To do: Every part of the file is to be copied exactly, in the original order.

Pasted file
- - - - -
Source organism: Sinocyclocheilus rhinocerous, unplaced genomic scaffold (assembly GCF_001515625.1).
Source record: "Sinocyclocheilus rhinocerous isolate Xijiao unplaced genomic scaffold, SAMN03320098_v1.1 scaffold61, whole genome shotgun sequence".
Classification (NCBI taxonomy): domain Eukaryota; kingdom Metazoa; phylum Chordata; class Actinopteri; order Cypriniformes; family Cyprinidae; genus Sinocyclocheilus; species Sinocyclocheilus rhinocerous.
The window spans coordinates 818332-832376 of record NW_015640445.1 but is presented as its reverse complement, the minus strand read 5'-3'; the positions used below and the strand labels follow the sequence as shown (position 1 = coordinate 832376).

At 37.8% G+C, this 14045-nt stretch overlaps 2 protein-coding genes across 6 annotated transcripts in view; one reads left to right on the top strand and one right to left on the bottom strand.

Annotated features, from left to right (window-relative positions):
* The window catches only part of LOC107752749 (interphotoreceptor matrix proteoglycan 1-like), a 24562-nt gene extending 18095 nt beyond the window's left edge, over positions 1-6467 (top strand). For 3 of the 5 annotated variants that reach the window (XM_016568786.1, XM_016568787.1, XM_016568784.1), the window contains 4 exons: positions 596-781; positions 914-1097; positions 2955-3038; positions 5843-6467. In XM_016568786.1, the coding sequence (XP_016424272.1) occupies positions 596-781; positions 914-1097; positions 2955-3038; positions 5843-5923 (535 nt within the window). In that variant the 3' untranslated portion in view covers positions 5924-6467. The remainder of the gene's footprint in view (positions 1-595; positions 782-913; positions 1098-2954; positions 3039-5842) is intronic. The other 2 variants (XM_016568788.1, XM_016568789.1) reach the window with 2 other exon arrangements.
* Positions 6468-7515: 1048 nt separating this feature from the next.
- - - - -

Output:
Source organism: Sinocyclocheilus rhinocerous, unplaced genomic scaffold (assembly GCF_001515625.1).
Source record: "Sinocyclocheilus rhinocerous isolate Xijiao unplaced genomic scaffold, SAMN03320098_v1.1 scaffold61, whole genome shotgun sequence".
Classification (NCBI taxonomy): domain Eukaryota; kingdom Metazoa; phylum Chordata; class Actinopteri; order Cypriniformes; family Cyprinidae; genus Sinocyclocheilus; species Sinocyclocheilus rhinocerous.
The window spans coordinates 818332-832376 of record NW_015640445.1 but is presented as its reverse complement, the minus strand read 5'-3'; the positions used below and the strand labels follow the sequence as shown (position 1 = coordinate 832376).

At 37.8% G+C, this 14045-nt stretch overlaps 2 protein-coding genes across 6 annotated transcripts in view; one reads left to right on the top strand and one right to left on the bottom strand.

Annotated features, from left to right (window-relative positions):
* The window catches only part of LOC107752749 (interphotoreceptor matrix proteoglycan 1-like), a 24562-nt gene extending 18095 nt beyond the window's left edge, over positions 1-6467 (top strand). For 3 of the 5 annotated variants that reach the window (XM_016568786.1, XM_016568787.1, XM_016568784.1), the window contains 4 exons: positions 596-781; positions 914-1097; positions 2955-3038; positions 5843-6467. In XM_016568786.1, the coding sequence (XP_016424272.1) occupies positions 596-781; positions 914-1097; positions 2955-3038; positions 5843-5923 (535 nt within the window). In that variant the 3' untranslated portion in view covers positions 5924-6467. The remainder of the gene's footprint in view (positions 1-595; positions 782-913; positions 1098-2954; positions 3039-5842) is intronic. The other 2 variants (XM_016568788.1, XM_016568789.1) reach the window with 2 other exon arrangements.
* Positions 6468-7515: 1048 nt separating this feature from the next.